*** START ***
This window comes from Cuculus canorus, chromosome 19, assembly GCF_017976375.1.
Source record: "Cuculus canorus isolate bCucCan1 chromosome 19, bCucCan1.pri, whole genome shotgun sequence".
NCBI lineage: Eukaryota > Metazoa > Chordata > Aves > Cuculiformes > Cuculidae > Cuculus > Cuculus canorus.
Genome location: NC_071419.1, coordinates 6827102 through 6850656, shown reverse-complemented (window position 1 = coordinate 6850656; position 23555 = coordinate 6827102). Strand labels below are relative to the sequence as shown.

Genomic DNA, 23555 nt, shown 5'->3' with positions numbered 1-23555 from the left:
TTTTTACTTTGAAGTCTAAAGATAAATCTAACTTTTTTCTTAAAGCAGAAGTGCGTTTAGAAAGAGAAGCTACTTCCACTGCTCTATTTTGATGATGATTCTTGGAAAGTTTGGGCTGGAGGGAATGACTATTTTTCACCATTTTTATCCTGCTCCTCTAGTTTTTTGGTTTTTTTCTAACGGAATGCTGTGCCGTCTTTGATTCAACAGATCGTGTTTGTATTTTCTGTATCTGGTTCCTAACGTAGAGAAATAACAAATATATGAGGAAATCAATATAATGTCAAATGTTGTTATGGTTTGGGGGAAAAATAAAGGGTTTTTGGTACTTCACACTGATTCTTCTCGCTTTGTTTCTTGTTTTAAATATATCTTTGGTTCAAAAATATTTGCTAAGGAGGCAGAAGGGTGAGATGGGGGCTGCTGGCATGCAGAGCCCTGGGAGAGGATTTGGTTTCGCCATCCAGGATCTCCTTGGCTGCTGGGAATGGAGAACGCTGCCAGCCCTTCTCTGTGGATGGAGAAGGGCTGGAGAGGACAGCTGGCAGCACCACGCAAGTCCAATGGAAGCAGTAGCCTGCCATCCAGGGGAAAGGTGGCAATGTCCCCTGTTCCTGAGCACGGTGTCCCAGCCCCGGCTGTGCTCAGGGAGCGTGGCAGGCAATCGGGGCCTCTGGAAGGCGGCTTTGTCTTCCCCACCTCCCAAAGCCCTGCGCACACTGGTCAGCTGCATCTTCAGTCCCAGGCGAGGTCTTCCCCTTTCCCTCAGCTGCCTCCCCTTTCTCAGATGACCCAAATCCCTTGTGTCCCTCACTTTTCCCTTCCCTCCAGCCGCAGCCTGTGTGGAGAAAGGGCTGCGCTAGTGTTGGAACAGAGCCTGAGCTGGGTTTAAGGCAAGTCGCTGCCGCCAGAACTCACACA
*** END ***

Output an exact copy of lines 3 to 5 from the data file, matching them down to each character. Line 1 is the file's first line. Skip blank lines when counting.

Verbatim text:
NCBI lineage: Eukaryota > Metazoa > Chordata > Aves > Cuculiformes > Cuculidae > Cuculus > Cuculus canorus.
Genome location: NC_071419.1, coordinates 6827102 through 6850656, shown reverse-complemented (window position 1 = coordinate 6850656; position 23555 = coordinate 6827102). Strand labels below are relative to the sequence as shown.

Genomic DNA, 23555 nt, shown 5'->3' with positions numbered 1-23555 from the left: